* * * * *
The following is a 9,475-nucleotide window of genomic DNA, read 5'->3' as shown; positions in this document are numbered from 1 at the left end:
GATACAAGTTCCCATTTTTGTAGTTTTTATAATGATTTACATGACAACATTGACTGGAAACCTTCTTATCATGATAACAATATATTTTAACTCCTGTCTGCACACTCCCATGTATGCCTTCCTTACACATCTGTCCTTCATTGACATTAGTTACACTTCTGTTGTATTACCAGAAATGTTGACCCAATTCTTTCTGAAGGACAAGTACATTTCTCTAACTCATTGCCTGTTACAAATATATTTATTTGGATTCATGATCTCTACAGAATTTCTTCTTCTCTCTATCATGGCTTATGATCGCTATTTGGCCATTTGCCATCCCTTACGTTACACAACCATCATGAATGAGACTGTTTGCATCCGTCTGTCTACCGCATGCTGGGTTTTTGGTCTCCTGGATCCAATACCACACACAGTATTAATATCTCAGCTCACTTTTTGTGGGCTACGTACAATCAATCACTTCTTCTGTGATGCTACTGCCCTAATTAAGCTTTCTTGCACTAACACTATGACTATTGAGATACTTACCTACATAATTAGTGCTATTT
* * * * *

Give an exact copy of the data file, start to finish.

The following is a 9,475-nucleotide window of genomic DNA, read 5'->3' as shown; positions in this document are numbered from 1 at the left end:
GATACAAGTTCCCATTTTTGTAGTTTTTATAATGATTTACATGACAACATTGACTGGAAACCTTCTTATCATGATAACAATATATTTTAACTCCTGTCTGCACACTCCCATGTATGCCTTCCTTACACATCTGTCCTTCATTGACATTAGTTACACTTCTGTTGTATTACCAGAAATGTTGACCCAATTCTTTCTGAAGGACAAGTACATTTCTCTAACTCATTGCCTGTTACAAATATATTTATTTGGATTCATGATCTCTACAGAATTTCTTCTTCTCTCTATCATGGCTTATGATCGCTATTTGGCCATTTGCCATCCCTTACGTTACACAACCATCATGAATGAGACTGTTTGCATCCGTCTGTCTACCGCATGCTGGGTTTTTGGTCTCCTGGATCCAATACCACACACAGTATTAATATCTCAGCTCACTTTTTGTGGGCTACGTACAATCAATCACTTCTTCTGTGATGCTACTGCCCTAATTAAGCTTTCTTGCACTAACACTATGACTATTGAGATACTTACCTACATAATTAGTGCTATTT